Usually a World Series matchup is anticipated for a lot of different reasons. This one has something that we rarely see though: the team with the longest championship drought pitted against the team with the second-longest championship drought. In a few days, either the Cleveland Indians or Chicago Cubs will finally hold aloft that trophy for the first time in what must seem like forever.
Game 1 is the start of what should be a fun and emotional series. The Indians come into the game with home field advantage after the American League beat the National League 4-2 way back on July 13th at Petco Park in San Diego.
LAST TIME THEY MET
The last time these two teams met, they played a pair of two-game series in 2015. Each team won two games (one at home and one on the road), while the Cubs outscored Cleveland 22-11 thanks to a 17-0 rout at Progressive Field on June 17. Addison Russell, Anthony Rizzo and Kris Bryant all homered in that game, while Kyle Schwarber went 4-for-5 with a triple and two RBIs.
Anthony Rizzo and Kris Bryant is the core of the lineup, and if the Cubs are to win, they’ll probably need one or both of them to fire. Dexter Fowler is a consistent on-base threat atop the lineup, while down the bottom Addison Russell and Jason Heyward are two solid hitters who can both offer some power. DH Kyle Schwarber is the wild card assuming he plays.
Joe Maddon has the option of putting Jorge Soler in at right field because Heyward has gone just 2-for-28 this postseason, though considering the latter is in the first year of a $184 million contract it’s likely he’ll be first to get an opportunity.
The Cubs lineup is generally quite balanced with left-handed and right-handed hitters, but for whatever reason they’ve taken much more of a liking to southpaws. As a team, they own a .267 batting average against lefties compared to a .252 mark against righties. They’ll have to try and counteract that here in game one against the right-hander Corey Kluber.
Schwarber will likely play in his first game since April 7th here in game one of the World Series. He’s returning from a devastating ACL injury he suffered against Arizona in what was just the fourth game of the season.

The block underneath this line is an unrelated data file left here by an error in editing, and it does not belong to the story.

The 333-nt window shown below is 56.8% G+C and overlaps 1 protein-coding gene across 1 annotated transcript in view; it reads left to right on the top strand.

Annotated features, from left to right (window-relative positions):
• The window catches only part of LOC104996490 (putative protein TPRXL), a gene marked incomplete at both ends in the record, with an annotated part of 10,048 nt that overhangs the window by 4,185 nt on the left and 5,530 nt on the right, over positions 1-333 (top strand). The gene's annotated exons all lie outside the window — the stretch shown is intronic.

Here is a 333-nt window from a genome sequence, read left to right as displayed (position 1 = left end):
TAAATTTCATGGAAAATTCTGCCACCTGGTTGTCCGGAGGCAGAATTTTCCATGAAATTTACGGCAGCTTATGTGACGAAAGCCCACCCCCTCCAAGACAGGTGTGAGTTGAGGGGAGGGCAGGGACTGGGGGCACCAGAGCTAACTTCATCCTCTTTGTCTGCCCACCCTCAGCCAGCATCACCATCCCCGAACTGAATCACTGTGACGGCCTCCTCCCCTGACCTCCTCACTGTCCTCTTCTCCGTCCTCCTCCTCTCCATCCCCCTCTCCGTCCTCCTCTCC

Since that injury, he’s been rehabbing for much of the season, but played in a few games at the Arizona Fall League where he went 1-for-6 with a double and two walks as the designated hitter. The Cubs love the power that he can bring, and he is the obvious choice to use as a DH in the opening two games of the series at Progressive Field.
No one in this lineup has more than one hit against Kluber, while Ben Zobrist is the only player to have faced him on more than 10 occasions.
Cleveland relies a lot on Jason Kipnis and Francisco Lindor to get on base, while Carlos Santana, Mike Napoli, and Jose Ramirez are called upon to drive them in. Their outfield typically doesn’t offer much power, but whoever mans left, or center has great speed at the bottom of the lineup and is typically in the game for their defense.
Manager Terry Francona typically platoons left field and center field, so Coco Crisp and Tyler Naquin figure to be on the bench for this game as they both can hit from the left side.
With Lester having spent time pitching in the American League quite recently, a number of Cleveland’s hitters will be reasonably familiar with him. Rajai Davis has had 46 at-bats against Lester in his career, hitting to the tune of a .304 average with a homer and four runs driven in. Mike Napoli is a teammate of Lester’s from the 2013 World Series win, and is 6-for-10 with two homers and 5 RBIs in his career against the southpaw.
As a team, Cleveland was better against left-handers than they were versus righties this year. They hit southpaws to a .268 average with a .748 OPS and will hope to continue that dominance in game one against Lester.
LHP JON LESTER
If there were a guy the Cubs always wanted to have start game one of a World Series, it’s Jon Lester. There’s no better pitcher on their roster that is equipped to deal with the pressure that comes with being the first Cubs pitcher to start a World Series game since 1945.
In his career, Lester has made three World Series starts and won each of those, combining to allow just one earned run through 21 innings. Back in the 2013 World Series he started game one for the Boston Red Sox against St. Louis and threw 7 2/3 innings of five-hit, shutout ball while striking out eight.
So far this postseason, the Cubs left-hander has done everything his team could have hoped from him. Opposing hitters have just a .189 average against him in 21 innings, after they could only hit .211 in the more than 200 innings Lester threw during the regular season. He’s never been better in any of the past six years he’s gone to the postseason, and the 2.44 ERA Lester had during the season was the best of his 11-year career.
The biggest problem he’ll have is when Cleveland manages to get runners on base. Lester’s problems throwing to bases have been well documented, and the Indians stole 134 bases during 2016, the most of any team in the American League.
Having David Ross behind the dish is going to help as he has 21 career pickoffs while runners have been caught 35% of the time. Despite that, the Tribe is going to give Lester an issue that he hasn’t faced at all during the postseason to date and the southpaw will need to find a way to handle that.